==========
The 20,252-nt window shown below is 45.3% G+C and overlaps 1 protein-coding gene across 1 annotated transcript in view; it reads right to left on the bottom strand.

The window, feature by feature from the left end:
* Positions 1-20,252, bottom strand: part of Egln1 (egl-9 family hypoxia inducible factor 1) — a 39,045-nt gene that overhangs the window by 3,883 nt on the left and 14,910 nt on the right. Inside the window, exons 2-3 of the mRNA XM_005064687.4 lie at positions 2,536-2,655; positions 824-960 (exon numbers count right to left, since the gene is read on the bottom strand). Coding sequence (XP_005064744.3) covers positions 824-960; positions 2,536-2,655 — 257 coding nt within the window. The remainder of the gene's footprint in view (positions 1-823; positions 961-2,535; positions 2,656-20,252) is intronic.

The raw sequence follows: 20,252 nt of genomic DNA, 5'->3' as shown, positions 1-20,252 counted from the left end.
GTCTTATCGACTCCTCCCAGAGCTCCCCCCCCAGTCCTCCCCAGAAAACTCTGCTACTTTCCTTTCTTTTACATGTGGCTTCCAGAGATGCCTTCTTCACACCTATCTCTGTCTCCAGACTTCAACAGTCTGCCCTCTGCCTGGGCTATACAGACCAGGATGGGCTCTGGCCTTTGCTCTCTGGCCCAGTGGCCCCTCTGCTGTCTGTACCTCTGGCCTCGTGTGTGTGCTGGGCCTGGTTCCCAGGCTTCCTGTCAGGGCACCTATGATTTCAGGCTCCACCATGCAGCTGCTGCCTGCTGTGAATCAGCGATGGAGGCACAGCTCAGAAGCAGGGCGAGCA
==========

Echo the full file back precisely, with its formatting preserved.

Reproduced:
The 20,252-nt window shown below is 45.3% G+C and overlaps 1 protein-coding gene across 1 annotated transcript in view; it reads right to left on the bottom strand.

The window, feature by feature from the left end:
* Positions 1-20,252, bottom strand: part of Egln1 (egl-9 family hypoxia inducible factor 1) — a 39,045-nt gene that overhangs the window by 3,883 nt on the left and 14,910 nt on the right. Inside the window, exons 2-3 of the mRNA XM_005064687.4 lie at positions 2,536-2,655; positions 824-960 (exon numbers count right to left, since the gene is read on the bottom strand). Coding sequence (XP_005064744.3) covers positions 824-960; positions 2,536-2,655 — 257 coding nt within the window. The remainder of the gene's footprint in view (positions 1-823; positions 961-2,535; positions 2,656-20,252) is intronic.

The raw sequence follows: 20,252 nt of genomic DNA, 5'->3' as shown, positions 1-20,252 counted from the left end.
GTCTTATCGACTCCTCCCAGAGCTCCCCCCCCAGTCCTCCCCAGAAAACTCTGCTACTTTCCTTTCTTTTACATGTGGCTTCCAGAGATGCCTTCTTCACACCTATCTCTGTCTCCAGACTTCAACAGTCTGCCCTCTGCCTGGGCTATACAGACCAGGATGGGCTCTGGCCTTTGCTCTCTGGCCCAGTGGCCCCTCTGCTGTCTGTACCTCTGGCCTCGTGTGTGTGCTGGGCCTGGTTCCCAGGCTTCCTGTCAGGGCACCTATGATTTCAGGCTCCACCATGCAGCTGCTGCCTGCTGTGAATCAGCGATGGAGGCACAGCTCAGAAGCAGGGCGAGCA